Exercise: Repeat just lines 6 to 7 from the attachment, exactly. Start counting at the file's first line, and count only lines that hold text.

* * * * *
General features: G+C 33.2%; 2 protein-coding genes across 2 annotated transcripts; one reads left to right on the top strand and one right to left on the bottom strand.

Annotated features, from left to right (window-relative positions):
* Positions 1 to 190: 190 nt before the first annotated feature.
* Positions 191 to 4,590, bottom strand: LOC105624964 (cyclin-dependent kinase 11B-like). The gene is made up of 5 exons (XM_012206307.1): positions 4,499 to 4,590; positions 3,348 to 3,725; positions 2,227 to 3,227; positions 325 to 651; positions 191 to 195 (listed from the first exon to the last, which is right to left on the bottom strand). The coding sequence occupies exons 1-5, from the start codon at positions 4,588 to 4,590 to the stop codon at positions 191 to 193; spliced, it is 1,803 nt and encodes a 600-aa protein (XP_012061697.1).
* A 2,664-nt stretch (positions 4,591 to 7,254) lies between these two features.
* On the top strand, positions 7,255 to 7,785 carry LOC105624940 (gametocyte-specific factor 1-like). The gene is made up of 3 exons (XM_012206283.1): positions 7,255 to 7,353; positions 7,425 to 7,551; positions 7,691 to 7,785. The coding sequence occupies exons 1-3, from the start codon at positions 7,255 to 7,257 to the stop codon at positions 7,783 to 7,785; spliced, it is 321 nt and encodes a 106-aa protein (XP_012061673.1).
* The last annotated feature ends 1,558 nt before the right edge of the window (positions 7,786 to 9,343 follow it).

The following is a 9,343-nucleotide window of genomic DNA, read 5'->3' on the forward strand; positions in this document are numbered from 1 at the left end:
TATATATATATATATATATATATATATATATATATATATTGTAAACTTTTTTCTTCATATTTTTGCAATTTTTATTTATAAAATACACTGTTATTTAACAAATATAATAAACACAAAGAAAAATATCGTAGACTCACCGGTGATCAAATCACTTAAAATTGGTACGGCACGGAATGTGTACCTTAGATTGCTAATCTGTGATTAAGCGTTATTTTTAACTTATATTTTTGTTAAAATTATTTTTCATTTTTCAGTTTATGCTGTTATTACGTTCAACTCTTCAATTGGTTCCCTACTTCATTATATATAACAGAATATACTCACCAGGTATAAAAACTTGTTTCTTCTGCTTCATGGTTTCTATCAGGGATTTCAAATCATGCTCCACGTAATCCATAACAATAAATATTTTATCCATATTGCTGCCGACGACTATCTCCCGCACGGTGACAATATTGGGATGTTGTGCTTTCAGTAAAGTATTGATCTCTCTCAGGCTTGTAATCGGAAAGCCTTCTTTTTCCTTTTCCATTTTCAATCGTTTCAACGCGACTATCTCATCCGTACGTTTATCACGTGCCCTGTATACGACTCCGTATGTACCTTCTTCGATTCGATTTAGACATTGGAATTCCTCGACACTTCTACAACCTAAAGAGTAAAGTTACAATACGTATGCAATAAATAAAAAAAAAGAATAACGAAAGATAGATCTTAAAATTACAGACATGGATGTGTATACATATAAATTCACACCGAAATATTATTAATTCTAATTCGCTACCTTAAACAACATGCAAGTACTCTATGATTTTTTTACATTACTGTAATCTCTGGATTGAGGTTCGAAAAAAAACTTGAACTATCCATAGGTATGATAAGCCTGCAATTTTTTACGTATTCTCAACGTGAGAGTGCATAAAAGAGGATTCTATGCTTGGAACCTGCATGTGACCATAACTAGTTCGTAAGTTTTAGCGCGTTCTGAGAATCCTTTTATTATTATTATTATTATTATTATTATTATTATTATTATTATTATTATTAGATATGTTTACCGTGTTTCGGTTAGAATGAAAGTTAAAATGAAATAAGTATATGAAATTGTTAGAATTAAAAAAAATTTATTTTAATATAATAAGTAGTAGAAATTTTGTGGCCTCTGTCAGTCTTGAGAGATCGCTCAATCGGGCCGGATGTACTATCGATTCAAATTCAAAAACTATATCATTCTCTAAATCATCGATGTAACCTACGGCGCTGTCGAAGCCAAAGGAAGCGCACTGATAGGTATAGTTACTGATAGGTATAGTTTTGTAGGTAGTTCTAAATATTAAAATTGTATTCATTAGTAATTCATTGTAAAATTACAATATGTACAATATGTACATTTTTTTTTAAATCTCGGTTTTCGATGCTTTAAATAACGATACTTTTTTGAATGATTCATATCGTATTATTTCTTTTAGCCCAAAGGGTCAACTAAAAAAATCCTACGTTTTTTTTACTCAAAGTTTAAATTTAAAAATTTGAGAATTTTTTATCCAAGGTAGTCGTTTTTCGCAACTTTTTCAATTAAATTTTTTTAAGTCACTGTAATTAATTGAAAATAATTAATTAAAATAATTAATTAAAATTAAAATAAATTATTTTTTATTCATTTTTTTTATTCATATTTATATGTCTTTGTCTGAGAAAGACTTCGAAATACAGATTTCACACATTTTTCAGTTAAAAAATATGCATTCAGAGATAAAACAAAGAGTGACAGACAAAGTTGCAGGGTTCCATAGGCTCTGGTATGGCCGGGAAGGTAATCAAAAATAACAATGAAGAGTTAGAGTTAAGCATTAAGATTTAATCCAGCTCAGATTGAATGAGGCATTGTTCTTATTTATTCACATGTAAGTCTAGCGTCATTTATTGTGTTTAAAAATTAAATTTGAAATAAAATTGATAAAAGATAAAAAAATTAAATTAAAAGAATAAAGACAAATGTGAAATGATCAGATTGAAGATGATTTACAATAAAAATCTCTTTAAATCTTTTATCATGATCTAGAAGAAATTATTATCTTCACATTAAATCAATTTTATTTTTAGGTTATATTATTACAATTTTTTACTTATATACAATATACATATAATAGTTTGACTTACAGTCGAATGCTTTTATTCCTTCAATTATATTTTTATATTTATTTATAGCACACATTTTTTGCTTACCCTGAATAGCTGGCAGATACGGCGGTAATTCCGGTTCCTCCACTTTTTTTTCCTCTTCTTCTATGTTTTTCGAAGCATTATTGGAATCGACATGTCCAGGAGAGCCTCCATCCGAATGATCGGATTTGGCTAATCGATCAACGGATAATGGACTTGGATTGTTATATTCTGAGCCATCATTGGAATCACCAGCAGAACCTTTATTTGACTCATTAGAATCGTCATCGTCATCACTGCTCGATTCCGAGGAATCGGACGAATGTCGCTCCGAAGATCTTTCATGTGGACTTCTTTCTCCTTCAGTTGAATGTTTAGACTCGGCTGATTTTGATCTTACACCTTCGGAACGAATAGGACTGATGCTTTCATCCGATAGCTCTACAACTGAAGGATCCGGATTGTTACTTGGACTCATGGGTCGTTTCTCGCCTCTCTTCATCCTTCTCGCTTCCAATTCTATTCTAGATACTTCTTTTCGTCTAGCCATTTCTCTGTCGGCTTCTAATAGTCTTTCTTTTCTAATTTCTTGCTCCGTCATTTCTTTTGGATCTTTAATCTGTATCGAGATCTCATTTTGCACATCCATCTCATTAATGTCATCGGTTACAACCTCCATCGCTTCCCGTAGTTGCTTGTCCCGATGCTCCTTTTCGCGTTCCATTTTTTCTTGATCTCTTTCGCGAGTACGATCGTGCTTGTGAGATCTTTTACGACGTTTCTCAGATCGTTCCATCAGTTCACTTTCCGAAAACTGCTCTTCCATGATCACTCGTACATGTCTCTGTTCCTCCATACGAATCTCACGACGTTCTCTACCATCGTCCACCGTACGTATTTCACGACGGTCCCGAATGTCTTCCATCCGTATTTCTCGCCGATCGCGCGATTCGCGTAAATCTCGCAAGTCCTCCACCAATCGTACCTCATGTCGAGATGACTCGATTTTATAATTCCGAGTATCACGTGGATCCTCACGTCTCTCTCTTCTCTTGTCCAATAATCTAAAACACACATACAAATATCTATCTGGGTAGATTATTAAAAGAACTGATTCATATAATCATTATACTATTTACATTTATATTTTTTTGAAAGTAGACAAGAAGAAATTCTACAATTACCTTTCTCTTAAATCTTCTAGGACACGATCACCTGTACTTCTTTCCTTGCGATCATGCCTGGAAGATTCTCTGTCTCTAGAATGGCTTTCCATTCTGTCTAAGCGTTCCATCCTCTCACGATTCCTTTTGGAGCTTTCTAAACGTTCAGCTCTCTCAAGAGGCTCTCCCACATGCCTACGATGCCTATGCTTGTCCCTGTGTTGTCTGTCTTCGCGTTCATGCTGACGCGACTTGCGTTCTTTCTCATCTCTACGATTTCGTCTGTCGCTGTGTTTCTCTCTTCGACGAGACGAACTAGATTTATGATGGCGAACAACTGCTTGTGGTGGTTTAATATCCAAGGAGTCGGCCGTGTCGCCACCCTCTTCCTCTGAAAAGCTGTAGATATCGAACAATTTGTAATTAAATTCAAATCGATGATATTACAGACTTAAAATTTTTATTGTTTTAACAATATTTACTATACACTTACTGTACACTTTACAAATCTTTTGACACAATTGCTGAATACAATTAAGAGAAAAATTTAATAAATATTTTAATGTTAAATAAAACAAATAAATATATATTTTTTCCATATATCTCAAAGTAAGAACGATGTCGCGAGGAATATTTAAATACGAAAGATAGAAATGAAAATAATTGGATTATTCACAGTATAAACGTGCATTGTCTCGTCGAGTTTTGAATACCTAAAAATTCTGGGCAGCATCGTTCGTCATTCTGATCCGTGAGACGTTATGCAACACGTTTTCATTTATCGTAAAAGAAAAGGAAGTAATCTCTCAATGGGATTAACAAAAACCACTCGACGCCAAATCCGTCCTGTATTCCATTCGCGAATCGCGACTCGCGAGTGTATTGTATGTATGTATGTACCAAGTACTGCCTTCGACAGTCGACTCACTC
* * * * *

* On the top strand, positions 7,255 to 7,785 carry LOC105624940 (gametocyte-specific factor 1-like). The gene is made up of 3 exons (XM_012206283.1): positions 7,255 to 7,353; positions 7,425 to 7,551; positions 7,691 to 7,785. The coding sequence occupies exons 1-3, from the start codon at positions 7,255 to 7,257 to the stop codon at positions 7,783 to 7,785; spliced, it is 321 nt and encodes a 106-aa protein (XP_012061673.1).
* The last annotated feature ends 1,558 nt before the right edge of the window (positions 7,786 to 9,343 follow it).